Why business leaders must align IT strategy with business strategy
Last updated on December 4th, 2018
IT has become a critical part of almost every department, and the majority of businesses have high expectations for their technical investment – including reduced costs, increased security, enhanced productivity or improved workflows and communications.
However, despite this important role, IT strategy often ends up as an afterthought. Bolted on to business strategy, rather than forming an integral part of it. This can be, in part, because IT is seen as a separate entity, where decisions and investments are often made with a technology-centric approach rather than a business orientated one.
This divided approach, by both the business as a whole and by IT, is counterproductive and usually only serves to increase the disconnect between the two.
Why does disconnect happen?
- IT departments do not have a clear understanding of what is important to the business
- Leadership don’t understand the value of IT and are hesitant to abandon outdated technology which involved significant capital expenditure
- IT decisions are made separately
What is an IT-business alignment model?
Aligning an IT strategy and a business strategy involves more than just combining two strategies into a single document. Under this model, every aspect of the IT strategy should support the business goals of an organisation. This means that every IT-related investment, activity, service or project must play a role in creating or optimising business value. Furthermore, IT should work towards achieving business-related metrics, not IT, in order to improve alignment.
However, alignment is not the sole responsibility of IT. Leadership teams also need to award of their IT resources, something they often neglect. Technology plays an important role in the competitiveness and agility of a business and can impact on the speed of response to market change.
Ultimately the key to achieving an aligned IT and business strategy is mutual leadership and accountability. IT must increase accountability for their results, but they must also hold the business accountable for IT.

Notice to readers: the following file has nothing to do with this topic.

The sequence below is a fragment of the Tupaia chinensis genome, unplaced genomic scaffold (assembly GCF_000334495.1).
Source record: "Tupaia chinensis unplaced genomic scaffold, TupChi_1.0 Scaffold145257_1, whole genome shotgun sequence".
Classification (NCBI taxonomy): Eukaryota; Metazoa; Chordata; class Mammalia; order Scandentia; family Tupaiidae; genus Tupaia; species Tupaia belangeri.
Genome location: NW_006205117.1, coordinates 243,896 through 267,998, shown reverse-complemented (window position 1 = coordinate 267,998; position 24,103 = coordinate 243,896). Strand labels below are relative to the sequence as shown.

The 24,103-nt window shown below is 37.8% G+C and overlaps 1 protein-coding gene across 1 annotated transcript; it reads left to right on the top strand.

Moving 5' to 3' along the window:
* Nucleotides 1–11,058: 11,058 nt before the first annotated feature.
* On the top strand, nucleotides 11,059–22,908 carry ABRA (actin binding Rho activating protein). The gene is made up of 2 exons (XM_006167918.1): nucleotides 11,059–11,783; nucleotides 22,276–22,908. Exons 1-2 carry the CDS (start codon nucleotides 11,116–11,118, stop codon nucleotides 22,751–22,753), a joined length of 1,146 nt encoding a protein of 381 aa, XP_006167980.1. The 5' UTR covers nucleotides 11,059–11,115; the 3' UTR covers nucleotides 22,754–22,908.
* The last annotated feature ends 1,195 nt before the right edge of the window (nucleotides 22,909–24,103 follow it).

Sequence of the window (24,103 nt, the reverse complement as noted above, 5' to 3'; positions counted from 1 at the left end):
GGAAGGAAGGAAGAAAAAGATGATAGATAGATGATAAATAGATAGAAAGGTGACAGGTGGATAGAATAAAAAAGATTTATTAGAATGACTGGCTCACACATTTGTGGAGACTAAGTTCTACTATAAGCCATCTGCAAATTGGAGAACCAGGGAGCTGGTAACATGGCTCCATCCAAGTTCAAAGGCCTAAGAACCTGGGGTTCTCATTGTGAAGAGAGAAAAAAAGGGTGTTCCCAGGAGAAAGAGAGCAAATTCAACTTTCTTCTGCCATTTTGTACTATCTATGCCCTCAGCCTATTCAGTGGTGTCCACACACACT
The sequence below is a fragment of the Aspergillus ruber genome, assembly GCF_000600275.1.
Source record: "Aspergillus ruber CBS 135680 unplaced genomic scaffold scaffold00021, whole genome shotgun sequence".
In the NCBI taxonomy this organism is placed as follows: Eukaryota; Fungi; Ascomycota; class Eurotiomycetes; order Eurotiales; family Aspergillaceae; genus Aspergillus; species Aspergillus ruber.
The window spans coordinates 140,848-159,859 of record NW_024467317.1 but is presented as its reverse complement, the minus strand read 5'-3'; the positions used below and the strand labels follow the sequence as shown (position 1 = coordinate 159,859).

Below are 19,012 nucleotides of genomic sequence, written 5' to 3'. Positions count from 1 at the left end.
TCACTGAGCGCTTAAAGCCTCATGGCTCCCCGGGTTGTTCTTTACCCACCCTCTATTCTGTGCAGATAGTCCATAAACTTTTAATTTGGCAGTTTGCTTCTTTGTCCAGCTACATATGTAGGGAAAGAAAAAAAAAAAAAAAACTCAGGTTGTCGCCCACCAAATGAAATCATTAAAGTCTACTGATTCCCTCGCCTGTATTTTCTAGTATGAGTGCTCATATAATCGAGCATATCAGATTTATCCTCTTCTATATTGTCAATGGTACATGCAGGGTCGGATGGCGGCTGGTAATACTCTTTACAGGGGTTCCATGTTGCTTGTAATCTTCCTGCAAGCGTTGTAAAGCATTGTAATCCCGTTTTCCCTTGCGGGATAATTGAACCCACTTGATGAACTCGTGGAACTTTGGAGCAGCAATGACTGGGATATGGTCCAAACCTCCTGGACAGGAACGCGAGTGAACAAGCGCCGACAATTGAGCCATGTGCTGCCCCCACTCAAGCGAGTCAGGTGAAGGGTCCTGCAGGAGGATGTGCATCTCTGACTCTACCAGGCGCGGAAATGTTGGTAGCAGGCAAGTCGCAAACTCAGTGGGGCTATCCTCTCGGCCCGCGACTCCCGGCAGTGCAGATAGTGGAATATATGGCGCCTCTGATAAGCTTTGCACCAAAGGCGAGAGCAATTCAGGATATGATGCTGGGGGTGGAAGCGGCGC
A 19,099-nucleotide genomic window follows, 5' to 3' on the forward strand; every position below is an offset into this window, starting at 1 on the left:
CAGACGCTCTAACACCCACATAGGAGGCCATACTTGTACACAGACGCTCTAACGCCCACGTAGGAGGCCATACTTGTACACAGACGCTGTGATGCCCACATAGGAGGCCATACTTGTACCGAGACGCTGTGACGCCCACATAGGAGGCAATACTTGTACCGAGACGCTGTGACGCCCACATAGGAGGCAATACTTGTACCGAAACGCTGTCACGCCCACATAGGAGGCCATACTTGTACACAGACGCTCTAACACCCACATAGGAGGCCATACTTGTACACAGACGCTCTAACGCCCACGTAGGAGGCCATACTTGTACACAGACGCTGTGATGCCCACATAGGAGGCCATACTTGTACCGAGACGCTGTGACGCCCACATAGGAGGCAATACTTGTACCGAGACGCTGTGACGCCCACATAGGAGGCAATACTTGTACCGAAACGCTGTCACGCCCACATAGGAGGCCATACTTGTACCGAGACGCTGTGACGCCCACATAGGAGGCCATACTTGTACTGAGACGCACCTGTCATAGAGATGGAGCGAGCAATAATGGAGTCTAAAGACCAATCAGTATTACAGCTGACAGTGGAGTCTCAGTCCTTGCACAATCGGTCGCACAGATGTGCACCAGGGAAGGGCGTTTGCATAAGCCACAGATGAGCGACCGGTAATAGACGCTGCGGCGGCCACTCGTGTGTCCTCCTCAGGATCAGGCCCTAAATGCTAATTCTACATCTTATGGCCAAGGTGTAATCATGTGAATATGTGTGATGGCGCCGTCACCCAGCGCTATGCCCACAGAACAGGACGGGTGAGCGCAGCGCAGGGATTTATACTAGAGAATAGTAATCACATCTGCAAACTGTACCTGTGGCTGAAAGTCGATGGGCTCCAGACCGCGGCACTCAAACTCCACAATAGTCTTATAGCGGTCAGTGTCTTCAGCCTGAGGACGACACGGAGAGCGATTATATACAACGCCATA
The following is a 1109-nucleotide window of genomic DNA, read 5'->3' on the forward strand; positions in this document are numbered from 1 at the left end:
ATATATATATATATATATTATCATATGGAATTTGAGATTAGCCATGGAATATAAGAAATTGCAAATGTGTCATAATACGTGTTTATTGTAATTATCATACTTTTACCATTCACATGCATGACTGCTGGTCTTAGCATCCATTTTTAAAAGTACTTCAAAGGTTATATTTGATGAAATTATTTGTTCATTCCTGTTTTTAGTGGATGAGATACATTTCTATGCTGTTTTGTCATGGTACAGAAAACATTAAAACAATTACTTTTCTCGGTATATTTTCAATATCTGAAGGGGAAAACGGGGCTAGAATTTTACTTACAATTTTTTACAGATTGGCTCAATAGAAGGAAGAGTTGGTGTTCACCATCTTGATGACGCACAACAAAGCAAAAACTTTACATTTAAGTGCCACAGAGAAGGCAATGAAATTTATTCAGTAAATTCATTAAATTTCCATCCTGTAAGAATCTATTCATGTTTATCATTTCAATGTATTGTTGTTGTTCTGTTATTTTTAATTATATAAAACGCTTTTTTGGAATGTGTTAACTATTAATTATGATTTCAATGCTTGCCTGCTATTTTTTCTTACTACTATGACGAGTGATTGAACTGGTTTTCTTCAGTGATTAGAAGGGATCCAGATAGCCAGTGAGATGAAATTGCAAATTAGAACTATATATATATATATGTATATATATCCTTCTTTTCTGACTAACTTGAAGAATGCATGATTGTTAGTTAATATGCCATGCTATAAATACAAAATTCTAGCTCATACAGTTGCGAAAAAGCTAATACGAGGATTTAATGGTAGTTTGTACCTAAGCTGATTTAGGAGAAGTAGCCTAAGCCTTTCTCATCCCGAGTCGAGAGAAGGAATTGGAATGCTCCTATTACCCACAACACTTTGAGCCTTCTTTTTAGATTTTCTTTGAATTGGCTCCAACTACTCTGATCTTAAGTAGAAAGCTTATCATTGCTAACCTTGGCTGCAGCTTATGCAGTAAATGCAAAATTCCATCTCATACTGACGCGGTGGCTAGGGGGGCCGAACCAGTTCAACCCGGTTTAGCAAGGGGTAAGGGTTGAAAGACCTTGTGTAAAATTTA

What are the benefits of alignment?
Utilising an IT-business alignment model can help improve your business’s overall performance. It can lead to more efficient processes, faster response times and more efficient supply chain management because all aspects of a business are not only working towards common goals, but they are aware of what other areas are doing.
- Everyone is working towards a common goal
- IT supports the business strategy, adds value and drives success
- Easier to control and manage risk and compliance issues
- IT demands are met in a consistent and efficient manner
- Increase the agility of the business and allow it to react to organisational changes
- Greater integrations and collaboration between departments – everyone is aware of the goals they are working toward
What are the potential drawbacks?
It is important to remember that IT and business alignment is not a one-off, checkbox type activity, it is something which will require regular reviews, assessments and adjustments.
Even businesses who achieve alignment can experience disconnect over time, as needs and priorities change. Other departments, such as sales, finance and supply chain, will react to these changes and develop their strategy but they will have little thought to how they must adjust IT to support these developments.
If this is allowed to continue then pain-points and organisational friction will occur, but businesses may not pinpoint the true cause – the fact that business strategy has developed, but IT has stagnated.
The leadership team should review IT strategy alongside business strategy each quarter, to determine how technology is helping – or hinder – growth. For this process, it can be beneficial to bring in an external consultant. This is true even where companies have an internal IT team, as they can provide an objective view.
Although aligning IT strategy and business strategy can take time and cooperation, it is an exercise worth completing. When IT is working to support business goals it leads to happier, more productive teams, smarter investments and greater return.